This case study focuses on sustainable harvesting regimes for bitter bamboo shoots and wild cardamom in one village in the northern mountainous province of Oudomxay in Lao PDR. Between 1996, when IUCN first initiated its Non-Timber Forest Product (NTFP) project in Nam Pheng village, and 2002, considerable advancement has been made in reducing poverty and improving livelihoods. Poverty rates have reduced by about 50 percent; food security has been attained; child mortality of children under 5 was eliminated; school enrolment doubled (over half of whom are girls); and domestic savings increased. The village acquired new infrastructure and new services, while villagers' range of expenditures widened, improving quality of life and productivity. Although there were many different factors at play that led to these achievements, improved NTFP management and marketing clearly played a key role, as illustrated by their predominant position in households' economies and the villagers' own testimonies. Currently, collection of bitter bamboo, cardamom and other NTFPs continues to be a main source of income for the majority of households in Nam Pheng.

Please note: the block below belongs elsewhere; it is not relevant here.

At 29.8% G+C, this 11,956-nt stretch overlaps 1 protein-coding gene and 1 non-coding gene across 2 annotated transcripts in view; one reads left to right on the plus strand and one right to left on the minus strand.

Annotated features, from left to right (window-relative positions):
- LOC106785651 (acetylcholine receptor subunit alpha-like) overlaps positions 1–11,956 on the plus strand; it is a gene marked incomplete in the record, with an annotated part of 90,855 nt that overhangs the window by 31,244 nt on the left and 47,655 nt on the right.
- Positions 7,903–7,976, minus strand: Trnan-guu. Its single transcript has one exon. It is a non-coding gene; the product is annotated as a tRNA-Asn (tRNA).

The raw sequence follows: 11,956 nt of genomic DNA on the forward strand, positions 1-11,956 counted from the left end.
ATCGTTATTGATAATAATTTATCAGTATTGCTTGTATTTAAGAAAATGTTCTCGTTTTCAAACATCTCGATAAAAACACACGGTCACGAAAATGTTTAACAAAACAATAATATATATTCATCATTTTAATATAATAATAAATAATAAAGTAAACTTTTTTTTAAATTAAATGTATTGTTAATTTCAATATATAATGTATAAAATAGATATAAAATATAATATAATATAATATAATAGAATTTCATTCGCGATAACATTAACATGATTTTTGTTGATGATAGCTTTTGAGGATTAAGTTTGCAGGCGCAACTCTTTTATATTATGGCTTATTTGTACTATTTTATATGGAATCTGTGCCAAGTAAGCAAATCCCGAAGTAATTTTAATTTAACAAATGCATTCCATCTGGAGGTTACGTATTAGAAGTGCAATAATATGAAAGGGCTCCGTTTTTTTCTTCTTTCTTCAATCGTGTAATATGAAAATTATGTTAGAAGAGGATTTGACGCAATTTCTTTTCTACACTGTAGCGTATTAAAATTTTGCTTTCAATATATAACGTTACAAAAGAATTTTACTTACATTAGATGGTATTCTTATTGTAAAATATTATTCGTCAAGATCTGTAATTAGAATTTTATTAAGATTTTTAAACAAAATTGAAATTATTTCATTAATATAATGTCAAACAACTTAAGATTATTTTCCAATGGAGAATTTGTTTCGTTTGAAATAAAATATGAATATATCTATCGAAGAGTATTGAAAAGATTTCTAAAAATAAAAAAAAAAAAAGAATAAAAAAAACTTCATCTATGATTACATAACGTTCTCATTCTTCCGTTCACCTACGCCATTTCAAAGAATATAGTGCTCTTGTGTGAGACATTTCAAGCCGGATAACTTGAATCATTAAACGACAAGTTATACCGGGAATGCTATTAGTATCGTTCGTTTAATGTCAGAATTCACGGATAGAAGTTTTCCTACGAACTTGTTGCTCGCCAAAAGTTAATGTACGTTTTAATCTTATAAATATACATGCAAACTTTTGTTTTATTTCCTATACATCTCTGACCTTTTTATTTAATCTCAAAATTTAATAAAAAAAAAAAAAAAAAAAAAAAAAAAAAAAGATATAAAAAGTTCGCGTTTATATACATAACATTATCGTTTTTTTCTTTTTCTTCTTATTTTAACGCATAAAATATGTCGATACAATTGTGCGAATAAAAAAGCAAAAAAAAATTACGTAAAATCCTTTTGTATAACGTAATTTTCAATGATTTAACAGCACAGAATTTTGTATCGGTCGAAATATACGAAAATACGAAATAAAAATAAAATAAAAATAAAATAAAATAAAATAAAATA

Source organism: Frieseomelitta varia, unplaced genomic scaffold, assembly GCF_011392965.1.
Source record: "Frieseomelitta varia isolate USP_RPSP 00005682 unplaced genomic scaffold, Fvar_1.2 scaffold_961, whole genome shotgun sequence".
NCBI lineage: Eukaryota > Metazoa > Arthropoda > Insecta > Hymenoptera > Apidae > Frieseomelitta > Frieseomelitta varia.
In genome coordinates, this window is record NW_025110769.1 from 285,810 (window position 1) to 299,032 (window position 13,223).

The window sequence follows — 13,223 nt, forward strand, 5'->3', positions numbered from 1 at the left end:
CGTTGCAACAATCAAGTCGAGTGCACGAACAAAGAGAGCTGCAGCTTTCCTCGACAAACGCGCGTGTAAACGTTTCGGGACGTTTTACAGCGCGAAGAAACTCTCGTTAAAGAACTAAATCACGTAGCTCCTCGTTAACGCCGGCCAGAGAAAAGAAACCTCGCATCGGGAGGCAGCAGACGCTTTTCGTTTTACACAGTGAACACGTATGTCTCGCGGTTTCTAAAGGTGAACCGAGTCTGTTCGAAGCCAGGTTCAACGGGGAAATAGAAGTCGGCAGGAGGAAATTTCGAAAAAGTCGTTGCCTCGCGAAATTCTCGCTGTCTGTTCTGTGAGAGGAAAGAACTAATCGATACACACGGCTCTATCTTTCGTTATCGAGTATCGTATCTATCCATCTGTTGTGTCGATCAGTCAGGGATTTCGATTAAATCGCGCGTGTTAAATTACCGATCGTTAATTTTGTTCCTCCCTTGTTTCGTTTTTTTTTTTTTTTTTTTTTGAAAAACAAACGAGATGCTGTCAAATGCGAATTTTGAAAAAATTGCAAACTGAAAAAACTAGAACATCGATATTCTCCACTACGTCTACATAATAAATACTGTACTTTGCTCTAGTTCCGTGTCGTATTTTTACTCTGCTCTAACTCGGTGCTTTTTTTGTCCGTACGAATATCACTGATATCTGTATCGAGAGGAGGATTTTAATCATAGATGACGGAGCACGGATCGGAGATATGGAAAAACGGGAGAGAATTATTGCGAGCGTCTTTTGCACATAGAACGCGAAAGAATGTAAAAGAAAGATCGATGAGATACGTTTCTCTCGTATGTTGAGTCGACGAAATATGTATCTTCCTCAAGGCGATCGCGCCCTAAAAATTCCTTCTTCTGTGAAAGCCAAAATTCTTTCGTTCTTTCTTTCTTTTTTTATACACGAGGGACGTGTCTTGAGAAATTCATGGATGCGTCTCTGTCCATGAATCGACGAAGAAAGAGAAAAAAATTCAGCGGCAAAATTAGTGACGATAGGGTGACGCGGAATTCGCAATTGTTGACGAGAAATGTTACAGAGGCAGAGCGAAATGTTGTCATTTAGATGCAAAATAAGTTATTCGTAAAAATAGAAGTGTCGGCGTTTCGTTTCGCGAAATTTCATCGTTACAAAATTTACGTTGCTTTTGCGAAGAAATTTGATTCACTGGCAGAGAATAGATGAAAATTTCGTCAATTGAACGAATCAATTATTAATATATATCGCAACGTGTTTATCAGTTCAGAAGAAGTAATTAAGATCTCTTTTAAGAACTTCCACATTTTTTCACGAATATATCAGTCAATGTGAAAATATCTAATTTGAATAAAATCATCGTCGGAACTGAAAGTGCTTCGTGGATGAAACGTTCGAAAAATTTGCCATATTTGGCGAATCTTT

The case study showed that sustainable NTFP harvesting regimes can play a key role in reducing poverty and sustaining local livelihoods, while providing villagers with enduring incentives and adequate capacities to manage their forests. The achievements were also remarkable for their ability to foster equitable distribution of benefits among the villagers, their capacity to reach the poorest households, and the interest that they raised about sustainable NTFP use among development and conservation organisations.